Wikipedia describes the Internet of Things (IoT) as “the network of physical objects—‘things’—that are embedded with sensors, software, and other technologies for the purpose of connecting and exchanging data with other devices and systems over the Internet.
The typical consumer may see IoT as the automation that allows their smart home devices and appliances to work together; however, the boundless promise for IoT applications goes far beyond thermostats and garage door openers.
IoT will significantly change business and industry by integrating electronic devices, digital control systems, and analytics through various business sectors. These include manufacturing, agriculture, infrastructure, energy usage, and metropolitan operations (think large scale waste management, parking apps, and transportation).
The technology is also making progress in the environmental monitoring of air, water, and wildlife. It can also provide atmospheric monitoring for early detection of developing earthquakes or tsunamis.
Cities are working toward integrating IoT through public-private-people partnerships called Living Labs, which offer collaboration between all participants to innovate new technologies. Advancement in this area will require government incentives to ensure the latest technologies’ efficiency and accuracy. The hope is that through Living Labs, cities will be able to improve services like public transportation, and a variety of services and utilities will have the ability to share embedded technologies, offering a better quality of life for residents and businesses.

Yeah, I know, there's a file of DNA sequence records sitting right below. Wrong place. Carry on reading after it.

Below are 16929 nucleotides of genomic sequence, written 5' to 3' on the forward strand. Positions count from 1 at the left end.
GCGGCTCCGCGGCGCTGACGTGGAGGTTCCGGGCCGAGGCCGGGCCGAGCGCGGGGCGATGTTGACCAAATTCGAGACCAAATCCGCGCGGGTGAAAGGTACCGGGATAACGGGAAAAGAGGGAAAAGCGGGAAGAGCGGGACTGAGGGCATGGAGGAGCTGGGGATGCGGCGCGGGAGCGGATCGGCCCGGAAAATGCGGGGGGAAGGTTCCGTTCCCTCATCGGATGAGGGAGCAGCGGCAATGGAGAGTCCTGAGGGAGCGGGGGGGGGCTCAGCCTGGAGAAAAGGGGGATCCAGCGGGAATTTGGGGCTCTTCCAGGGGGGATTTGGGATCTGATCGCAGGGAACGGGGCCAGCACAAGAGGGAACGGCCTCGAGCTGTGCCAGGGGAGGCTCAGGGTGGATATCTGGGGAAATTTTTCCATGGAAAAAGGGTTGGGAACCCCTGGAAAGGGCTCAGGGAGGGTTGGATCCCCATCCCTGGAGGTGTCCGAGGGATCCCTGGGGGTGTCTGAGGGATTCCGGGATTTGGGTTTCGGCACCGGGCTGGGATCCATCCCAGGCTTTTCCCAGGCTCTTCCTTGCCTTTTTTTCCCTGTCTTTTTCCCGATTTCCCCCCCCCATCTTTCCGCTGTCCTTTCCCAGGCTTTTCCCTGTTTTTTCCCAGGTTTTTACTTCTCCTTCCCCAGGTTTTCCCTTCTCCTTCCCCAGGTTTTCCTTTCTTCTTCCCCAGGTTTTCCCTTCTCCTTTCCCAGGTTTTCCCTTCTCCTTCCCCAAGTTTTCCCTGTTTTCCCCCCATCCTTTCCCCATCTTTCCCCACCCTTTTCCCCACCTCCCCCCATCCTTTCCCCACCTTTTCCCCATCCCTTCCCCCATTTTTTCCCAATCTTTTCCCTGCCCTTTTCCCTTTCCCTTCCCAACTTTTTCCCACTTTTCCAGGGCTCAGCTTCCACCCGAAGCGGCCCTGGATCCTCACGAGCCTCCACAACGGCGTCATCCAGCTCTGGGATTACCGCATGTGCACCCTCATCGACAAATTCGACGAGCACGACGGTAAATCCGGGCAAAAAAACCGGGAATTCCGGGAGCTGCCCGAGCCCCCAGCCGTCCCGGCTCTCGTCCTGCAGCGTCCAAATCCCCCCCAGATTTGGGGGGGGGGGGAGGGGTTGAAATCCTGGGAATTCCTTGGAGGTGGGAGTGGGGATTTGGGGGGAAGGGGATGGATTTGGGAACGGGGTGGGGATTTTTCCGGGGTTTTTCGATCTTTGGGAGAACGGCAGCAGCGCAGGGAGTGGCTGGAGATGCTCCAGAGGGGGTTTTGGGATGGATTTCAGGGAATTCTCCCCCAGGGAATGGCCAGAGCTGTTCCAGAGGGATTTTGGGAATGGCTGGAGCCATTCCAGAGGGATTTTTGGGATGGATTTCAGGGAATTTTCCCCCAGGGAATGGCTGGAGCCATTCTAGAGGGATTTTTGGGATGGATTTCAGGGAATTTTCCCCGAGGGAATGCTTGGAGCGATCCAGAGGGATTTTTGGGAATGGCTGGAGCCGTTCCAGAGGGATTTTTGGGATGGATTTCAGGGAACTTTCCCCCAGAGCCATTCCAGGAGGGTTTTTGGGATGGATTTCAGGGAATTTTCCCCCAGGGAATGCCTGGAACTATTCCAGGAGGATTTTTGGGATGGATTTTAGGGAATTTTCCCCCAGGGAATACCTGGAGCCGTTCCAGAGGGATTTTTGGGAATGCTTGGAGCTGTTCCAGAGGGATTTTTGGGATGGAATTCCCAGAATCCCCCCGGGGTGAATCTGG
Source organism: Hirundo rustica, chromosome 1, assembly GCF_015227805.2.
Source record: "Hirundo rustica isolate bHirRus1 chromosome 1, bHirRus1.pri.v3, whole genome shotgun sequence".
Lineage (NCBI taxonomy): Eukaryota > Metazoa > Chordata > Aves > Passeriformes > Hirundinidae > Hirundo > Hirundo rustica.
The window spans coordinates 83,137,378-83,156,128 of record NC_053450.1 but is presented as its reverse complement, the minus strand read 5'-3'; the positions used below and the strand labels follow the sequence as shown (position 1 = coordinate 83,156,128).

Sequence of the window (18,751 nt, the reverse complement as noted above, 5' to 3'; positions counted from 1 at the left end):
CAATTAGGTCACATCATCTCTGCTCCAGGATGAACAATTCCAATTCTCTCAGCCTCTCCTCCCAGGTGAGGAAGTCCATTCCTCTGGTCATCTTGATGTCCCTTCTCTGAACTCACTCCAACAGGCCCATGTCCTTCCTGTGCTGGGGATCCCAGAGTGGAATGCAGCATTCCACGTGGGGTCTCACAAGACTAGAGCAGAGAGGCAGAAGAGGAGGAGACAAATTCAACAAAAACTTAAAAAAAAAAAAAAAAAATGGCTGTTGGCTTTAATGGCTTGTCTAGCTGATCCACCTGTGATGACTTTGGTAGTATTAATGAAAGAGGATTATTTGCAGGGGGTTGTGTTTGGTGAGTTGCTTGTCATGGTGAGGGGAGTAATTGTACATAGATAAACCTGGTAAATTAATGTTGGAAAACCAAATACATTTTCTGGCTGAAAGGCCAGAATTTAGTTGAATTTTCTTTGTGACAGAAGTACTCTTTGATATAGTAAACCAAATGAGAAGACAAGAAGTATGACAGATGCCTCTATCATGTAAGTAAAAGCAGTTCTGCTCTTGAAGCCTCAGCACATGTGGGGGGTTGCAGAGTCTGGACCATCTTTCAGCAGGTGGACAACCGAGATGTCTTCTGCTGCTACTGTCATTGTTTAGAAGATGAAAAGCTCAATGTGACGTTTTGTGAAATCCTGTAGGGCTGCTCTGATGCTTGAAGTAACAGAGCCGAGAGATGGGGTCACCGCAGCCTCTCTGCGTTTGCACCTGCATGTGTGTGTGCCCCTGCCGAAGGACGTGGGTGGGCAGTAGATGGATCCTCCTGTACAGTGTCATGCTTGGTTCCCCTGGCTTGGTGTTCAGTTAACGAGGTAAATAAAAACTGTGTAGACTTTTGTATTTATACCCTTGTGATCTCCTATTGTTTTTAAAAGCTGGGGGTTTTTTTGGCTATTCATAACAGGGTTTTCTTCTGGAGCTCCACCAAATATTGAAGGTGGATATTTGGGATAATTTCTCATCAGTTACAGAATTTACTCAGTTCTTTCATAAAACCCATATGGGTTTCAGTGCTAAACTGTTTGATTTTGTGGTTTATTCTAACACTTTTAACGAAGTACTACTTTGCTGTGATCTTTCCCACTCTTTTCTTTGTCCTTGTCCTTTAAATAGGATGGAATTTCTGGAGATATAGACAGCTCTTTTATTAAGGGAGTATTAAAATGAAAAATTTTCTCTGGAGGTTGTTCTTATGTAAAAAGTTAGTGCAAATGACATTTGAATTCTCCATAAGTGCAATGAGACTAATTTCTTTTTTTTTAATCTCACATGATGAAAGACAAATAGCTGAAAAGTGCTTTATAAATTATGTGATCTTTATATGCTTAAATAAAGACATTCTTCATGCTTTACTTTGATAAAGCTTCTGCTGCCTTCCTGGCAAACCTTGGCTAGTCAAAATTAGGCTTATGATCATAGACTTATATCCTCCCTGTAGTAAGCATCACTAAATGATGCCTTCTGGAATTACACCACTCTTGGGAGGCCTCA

With fifth-generation (5G) cellular technology development, IoT devices’ performance and reliability will skyrocket, and data-transfer speed will increase ten-fold. Think of what this means for industrial applications, financial platforms, healthcare, and security systems, which can optimize real-time updates. Progress continues to march on, but there is more to be done. Industrial IoT (IIoT) is projected by some to generate so much growth potential* that it will lead to the next industrial revolution.
The upward trajectory of these technologies is mind-boggling. As always, transparent and collaborative relationships between developers, businesses, and the government will pave the way for open and honest communication, innovation, and progress.
*($12 trillion global GDP by 2030 Daugherty, Paul; Negm, Walid; Banerjee, Prith; Alter, Allan. “Driving Unconventional Growth through the Industrial Internet of Things”)